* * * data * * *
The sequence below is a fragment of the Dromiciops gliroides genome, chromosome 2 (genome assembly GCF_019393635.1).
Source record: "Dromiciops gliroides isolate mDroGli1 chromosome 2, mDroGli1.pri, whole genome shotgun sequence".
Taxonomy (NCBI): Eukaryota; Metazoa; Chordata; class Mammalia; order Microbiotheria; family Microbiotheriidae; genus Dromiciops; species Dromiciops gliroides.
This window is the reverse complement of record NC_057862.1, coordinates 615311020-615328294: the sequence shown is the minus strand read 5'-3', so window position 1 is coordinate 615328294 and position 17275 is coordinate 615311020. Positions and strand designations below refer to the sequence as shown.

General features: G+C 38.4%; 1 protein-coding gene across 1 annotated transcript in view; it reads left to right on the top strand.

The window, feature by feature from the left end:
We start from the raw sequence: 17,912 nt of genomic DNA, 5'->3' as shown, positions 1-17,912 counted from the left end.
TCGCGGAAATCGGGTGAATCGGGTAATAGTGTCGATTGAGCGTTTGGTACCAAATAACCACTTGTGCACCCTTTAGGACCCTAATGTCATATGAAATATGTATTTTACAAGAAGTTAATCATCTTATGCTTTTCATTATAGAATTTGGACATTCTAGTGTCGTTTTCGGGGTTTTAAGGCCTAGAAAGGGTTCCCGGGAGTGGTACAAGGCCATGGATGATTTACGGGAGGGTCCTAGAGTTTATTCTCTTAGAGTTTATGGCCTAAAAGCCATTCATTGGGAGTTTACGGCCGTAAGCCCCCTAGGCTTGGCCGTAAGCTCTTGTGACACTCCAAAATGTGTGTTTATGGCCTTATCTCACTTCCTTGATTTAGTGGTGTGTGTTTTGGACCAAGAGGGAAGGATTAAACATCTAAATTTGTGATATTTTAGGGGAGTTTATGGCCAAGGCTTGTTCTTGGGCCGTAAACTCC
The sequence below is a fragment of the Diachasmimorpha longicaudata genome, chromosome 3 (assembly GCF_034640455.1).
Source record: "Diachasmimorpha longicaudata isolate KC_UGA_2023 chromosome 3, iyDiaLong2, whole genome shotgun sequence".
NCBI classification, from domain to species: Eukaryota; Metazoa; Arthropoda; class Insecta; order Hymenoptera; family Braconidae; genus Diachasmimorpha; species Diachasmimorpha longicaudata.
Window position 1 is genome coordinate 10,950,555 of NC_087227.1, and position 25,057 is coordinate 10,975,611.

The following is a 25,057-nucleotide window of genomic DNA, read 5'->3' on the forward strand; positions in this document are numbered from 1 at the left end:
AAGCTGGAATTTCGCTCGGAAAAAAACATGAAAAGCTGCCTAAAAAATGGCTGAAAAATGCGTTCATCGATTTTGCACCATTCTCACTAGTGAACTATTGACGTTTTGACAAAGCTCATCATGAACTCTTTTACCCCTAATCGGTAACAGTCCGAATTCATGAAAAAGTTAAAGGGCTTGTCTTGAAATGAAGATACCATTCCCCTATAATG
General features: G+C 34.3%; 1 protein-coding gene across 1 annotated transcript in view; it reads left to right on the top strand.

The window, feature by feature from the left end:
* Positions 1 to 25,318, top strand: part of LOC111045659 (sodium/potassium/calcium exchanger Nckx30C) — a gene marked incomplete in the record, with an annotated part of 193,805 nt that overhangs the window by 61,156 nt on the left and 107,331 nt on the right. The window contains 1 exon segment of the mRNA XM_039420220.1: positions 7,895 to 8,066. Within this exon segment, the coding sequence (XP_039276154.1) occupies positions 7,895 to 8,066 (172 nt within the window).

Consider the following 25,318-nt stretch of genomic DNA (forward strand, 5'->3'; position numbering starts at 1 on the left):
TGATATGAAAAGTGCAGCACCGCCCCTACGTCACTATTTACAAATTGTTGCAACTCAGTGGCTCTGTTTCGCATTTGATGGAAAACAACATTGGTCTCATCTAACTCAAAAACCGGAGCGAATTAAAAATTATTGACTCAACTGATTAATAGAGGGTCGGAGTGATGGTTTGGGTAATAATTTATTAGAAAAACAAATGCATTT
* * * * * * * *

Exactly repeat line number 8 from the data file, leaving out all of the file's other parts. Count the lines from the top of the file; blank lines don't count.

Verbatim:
TCGCGGAAATCGGGTGAATCGGGTAATAGTGTCGATTGAGCGTTTGGTACCAAATAACCACTTGTGCACCCTTTAGGACCCTAATGTCATATGAAATATGTATTTTACAAGAAGTTAATCATCTTATGCTTTTCATTATAGAATTTGGACATTCTAGTGTCGTTTTCGGGGTTTTAAGGCCTAGAAAGGGTTCCCGGGAGTGGTACAAGGCCATGGATGATTTACGGGAGGGTCCTAGAGTTTATTCTCTTAGAGTTTATGGCCTAAAAGCCATTCATTGGGAGTTTACGGCCGTAAGCCCCCTAGGCTTGGCCGTAAGCTCTTGTGACACTCCAAAATGTGTGTTTATGGCCTTATCTCACTTCCTTGATTTAGTGGTGTGTGTTTTGGACCAAGAGGGAAGGATTAAACATCTAAATTTGTGATATTTTAGGGGAGTTTATGGCCAAGGCTTGTTCTTGGGCCGTAAACTCC